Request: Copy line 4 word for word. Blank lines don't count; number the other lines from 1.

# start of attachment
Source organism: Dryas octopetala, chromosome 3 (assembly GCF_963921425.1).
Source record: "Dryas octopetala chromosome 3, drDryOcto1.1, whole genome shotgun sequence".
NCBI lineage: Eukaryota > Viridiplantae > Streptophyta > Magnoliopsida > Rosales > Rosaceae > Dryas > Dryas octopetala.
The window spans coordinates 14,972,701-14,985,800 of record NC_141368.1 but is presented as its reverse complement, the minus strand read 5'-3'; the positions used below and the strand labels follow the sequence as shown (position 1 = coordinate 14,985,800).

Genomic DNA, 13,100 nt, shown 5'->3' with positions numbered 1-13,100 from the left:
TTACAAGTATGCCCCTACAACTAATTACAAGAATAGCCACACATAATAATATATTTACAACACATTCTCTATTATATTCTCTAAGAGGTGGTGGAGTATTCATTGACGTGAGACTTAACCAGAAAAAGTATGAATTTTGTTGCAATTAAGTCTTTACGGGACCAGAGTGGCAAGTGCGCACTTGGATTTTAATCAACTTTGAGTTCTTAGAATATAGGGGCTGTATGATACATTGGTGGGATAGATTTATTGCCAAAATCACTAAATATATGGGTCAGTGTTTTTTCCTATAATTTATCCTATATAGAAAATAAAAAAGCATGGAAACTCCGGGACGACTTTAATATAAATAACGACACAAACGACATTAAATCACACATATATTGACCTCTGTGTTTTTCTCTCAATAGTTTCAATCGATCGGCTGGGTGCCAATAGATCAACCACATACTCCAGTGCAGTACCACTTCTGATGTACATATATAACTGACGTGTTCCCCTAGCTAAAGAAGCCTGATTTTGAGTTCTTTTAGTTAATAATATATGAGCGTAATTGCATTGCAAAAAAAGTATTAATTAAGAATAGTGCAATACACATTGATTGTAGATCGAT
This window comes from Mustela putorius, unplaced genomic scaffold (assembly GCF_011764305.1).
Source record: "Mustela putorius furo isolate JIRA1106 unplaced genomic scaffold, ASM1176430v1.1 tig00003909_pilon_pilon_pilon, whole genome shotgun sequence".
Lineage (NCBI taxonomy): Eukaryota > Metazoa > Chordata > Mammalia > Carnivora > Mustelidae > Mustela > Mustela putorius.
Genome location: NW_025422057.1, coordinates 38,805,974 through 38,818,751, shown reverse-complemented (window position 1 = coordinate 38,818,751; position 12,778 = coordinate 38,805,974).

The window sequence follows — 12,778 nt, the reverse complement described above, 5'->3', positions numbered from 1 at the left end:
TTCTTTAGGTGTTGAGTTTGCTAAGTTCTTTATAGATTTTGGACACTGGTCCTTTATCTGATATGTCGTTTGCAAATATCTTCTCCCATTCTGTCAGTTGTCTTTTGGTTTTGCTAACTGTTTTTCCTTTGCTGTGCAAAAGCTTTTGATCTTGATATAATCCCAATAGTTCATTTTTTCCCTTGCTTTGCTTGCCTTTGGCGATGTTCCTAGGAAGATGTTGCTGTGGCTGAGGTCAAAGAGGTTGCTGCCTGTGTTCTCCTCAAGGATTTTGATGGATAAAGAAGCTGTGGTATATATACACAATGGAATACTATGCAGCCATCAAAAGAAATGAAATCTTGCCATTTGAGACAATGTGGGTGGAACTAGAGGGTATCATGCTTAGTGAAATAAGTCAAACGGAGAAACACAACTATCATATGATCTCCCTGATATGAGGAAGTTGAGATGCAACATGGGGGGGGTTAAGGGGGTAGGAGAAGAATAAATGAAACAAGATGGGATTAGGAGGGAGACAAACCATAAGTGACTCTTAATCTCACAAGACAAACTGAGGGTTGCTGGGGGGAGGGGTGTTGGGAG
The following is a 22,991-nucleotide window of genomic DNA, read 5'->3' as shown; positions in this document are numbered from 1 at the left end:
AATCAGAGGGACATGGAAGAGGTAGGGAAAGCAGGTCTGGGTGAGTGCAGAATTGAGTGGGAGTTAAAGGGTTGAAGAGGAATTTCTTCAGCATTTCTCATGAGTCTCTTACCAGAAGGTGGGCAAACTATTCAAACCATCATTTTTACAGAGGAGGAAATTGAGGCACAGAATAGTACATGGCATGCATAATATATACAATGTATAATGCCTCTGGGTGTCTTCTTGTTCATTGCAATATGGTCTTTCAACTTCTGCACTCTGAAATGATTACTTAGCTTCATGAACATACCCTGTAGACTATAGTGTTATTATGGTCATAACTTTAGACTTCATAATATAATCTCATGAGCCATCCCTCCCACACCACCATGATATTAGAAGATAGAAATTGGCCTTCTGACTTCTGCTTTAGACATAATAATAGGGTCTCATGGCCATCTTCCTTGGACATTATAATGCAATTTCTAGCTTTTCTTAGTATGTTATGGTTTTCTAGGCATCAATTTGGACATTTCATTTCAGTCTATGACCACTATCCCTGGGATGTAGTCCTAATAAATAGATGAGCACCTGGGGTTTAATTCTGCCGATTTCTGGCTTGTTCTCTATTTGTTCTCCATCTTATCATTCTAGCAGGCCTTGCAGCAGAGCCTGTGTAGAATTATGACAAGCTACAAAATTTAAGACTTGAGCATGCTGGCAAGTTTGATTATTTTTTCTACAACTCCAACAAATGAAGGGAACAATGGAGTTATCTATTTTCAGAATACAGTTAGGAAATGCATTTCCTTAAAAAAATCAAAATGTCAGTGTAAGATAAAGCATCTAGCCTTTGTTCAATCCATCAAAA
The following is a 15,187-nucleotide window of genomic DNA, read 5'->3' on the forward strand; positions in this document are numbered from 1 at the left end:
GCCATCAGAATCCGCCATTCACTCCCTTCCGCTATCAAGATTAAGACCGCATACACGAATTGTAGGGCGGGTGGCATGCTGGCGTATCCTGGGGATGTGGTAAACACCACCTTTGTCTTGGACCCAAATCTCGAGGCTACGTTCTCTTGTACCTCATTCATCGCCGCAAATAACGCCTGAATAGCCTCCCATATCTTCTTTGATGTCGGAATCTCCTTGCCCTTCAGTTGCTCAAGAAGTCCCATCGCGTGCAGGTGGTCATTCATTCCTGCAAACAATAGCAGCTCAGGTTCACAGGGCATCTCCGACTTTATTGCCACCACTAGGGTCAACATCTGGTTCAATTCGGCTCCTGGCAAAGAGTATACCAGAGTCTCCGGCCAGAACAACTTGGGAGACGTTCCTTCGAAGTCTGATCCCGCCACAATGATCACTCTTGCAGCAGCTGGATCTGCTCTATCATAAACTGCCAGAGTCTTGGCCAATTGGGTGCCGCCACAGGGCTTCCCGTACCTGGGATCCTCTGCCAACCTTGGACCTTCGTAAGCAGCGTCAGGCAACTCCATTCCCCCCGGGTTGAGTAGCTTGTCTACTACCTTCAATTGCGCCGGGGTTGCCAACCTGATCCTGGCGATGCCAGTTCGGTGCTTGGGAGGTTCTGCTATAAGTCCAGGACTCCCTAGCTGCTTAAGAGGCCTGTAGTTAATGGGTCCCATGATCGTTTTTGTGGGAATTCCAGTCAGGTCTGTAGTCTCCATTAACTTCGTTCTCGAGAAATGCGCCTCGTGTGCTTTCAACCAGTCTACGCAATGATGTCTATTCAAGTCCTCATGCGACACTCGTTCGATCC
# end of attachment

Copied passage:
The window spans coordinates 14,972,701-14,985,800 of record NC_141368.1 but is presented as its reverse complement, the minus strand read 5'-3'; the positions used below and the strand labels follow the sequence as shown (position 1 = coordinate 14,985,800).